As Canada enters a year marked by national birthday celebrations and the beginnings of an inquiry into the country’s past, sordid treatment of its indigenous peoples, Nunavut-based throat singer Tanya Tagaq Gillis hopes her music will open minds and lead to change.
So far, though, she’s been confronted by some closed ones — people who send her hate mail over how her art form breaks from tradition.
At home in the North, Tagaq Gillis, who is among the latest list of 100 Canadians to be awarded the Order of Canada, sees herself just like anyone else.
“I’m a very peaceful, lasagna, Betty Crocker mom when I’m not on stage,” Tagaq Gillis said in an interview with The Canadian Press.
But in the spotlight, her persona can be dark and her music an intense ballet, often with psychedelic undertones and animalistic fury, that she admits may rub some people the wrong way.
“I’m not into happy, pretty, sweet art that I can eat with a spoon,” said the 41-year-old mother from Cambridge Bay.
Sometimes her art comes in the form of a statement of outrage over things like the sexual abuse that has permeated some indigenous communities and society’s worship of oil and material wealth, such as in her music video, “Retribution.”
“There’s a correlation between the sounds that I am making that are ‘strange or ugly’ and rampant child abuse in Nunavut,” said Tagaq Gillis, who said she gets much inspiration from other contemporary artists. She mentions entertainer Britney Spears and conceptual portrait photographer Cindy Sherman.
“You have to be able to put those two things together,” she said.
“I’m trying to bring awareness to certain situations without lending ourselves to objectification.”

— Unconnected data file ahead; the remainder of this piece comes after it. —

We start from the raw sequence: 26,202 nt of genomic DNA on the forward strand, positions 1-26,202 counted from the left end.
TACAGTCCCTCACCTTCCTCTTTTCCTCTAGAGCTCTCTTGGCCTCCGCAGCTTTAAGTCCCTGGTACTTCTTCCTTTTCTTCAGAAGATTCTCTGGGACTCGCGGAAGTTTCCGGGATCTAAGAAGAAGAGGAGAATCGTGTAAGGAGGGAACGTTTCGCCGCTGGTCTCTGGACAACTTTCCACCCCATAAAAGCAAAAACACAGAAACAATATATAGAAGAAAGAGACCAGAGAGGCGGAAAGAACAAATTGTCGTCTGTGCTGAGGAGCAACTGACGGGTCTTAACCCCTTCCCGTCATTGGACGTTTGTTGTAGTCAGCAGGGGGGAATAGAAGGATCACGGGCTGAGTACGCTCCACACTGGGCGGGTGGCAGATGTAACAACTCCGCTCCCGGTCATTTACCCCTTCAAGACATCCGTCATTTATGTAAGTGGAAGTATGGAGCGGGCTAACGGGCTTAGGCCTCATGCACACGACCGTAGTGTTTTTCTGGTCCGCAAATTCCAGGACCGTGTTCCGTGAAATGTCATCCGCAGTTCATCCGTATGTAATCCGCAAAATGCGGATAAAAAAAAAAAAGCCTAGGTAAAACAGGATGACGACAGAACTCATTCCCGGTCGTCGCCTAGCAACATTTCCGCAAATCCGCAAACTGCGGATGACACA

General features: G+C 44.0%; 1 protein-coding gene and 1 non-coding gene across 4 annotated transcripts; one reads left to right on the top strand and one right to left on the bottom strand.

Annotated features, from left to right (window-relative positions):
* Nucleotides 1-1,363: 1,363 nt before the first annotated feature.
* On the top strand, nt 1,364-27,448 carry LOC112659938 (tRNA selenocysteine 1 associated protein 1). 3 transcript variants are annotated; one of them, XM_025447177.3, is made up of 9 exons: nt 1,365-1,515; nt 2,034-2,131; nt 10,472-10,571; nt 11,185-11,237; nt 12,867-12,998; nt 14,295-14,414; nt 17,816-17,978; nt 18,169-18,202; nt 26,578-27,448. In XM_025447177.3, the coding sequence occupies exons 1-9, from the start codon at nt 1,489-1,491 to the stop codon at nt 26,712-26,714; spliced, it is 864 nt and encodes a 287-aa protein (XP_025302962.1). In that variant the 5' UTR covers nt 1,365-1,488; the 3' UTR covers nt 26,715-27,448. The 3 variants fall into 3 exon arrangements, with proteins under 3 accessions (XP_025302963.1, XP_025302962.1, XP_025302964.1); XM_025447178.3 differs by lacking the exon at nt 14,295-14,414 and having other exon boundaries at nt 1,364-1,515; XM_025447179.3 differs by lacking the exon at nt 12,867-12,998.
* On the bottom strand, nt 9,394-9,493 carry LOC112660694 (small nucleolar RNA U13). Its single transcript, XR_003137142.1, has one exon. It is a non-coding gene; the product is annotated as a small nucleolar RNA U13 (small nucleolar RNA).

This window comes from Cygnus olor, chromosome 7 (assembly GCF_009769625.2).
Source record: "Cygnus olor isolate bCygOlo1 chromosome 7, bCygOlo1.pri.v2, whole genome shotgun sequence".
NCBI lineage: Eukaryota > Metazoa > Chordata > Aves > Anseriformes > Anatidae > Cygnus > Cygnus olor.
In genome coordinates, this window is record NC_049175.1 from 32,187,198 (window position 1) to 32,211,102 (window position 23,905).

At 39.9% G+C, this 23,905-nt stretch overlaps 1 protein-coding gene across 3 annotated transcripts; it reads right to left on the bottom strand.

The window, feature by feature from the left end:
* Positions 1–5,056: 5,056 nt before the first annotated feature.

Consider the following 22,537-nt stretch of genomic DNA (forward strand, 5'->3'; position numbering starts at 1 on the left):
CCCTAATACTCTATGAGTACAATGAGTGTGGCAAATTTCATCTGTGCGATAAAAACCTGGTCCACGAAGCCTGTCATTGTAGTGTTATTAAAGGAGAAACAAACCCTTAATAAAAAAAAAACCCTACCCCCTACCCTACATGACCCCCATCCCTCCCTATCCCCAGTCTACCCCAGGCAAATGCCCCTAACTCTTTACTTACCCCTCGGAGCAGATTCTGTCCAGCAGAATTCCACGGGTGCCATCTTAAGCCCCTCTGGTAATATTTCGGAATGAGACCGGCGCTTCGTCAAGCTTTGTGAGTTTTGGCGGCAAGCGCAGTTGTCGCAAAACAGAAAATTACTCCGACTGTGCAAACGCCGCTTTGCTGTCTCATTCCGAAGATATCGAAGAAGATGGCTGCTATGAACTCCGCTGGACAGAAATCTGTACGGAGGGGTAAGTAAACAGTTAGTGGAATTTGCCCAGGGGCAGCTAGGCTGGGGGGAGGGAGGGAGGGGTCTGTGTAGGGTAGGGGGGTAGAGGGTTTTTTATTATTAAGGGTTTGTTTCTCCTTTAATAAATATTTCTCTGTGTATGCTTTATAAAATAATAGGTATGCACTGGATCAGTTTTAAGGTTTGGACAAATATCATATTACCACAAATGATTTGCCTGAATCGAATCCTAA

While she has a hard time accepting criticism of her art for not being traditional enough, Tagaq Gillis said her critics will have to change — not her — because throat singing, which she said was almost lost under the overpowering influence of religion and colonial rule, is making a resurgence in indigenous communities where young people are embracing it, and mixing it with beat-box and hip hop.
“A lot of people are unwilling to accept that as an authentic, indigenous form of art,” she said.
“But I’m not trying to make something that is pretty or palatable. It’s a commentary. And while it’s not ‘comfortable,’ it’s through discomfort that change happens.”
Tagaq Gillis equates her music about child abuse to the fight for gay rights in the North that began in the 1980s.
Jan Andrews, who was also named Friday as a member of the Order of Canada, expresses herself differently, more quietly.
But the storyteller and author of a number of children’s books, including Rude Stories, is just as passionate in describing how Canada’s evolving diversity has allowed her to open up about her own life.
Known widely for leaving audiences quietly spell bound by her storytelling performances, Andrews’ most recent recorded work is “Written in the Body,” a story about gender confusion and something that is part of her own life story.
“I grew up in a time when lesbians just didn’t exist,” said Andrews, who was born in 1942.
“I remember, growing up as a kid, what I wanted more than anything else was to be a boy,” she said in an interview from her home, where she is nursing an arm broken while skiing over the holidays.
Andrews, who emigrated to Canada from England when she was 21, first living in Saskatoon before settling in Lanark, Ont., said she cherishes Canada’s cultural diversity, and sees her work as a blend of traditional stories with some that compel her audiences to think about bigger issues.
“I delight in the landscape and ‘feeling’ of our living wherever I go,” she said on her website.
Canadians can be “inspired” by the latest recipients of the Order of Canada, Gov. Gen. David Johnston said Friday in announcing the appointments, comprised of 75 members, 22 officers and three companions — the highest elevation of the title.
The list also includes former Supreme Court of Canada Justice Morris Fish, former federal Liberal leader Michael Ignatieff and former Ontario Lieutenant-Governor David Onley.
The inductees are to receive their insignias at a later date as part of ceremonies marking the 50th anniversary of the Order of Canada, as well as Canada’s 150th birthday.
“Let’s be inspired by the examples set by these remarkable Canadians and use this occasion to build a smarter and more caring country,” Johnston said in a written statement accompanying the list.
The Order of Canada is considered one of the country’s highest civilian honours. Recipients are named twice each year around Canada Day and New Years.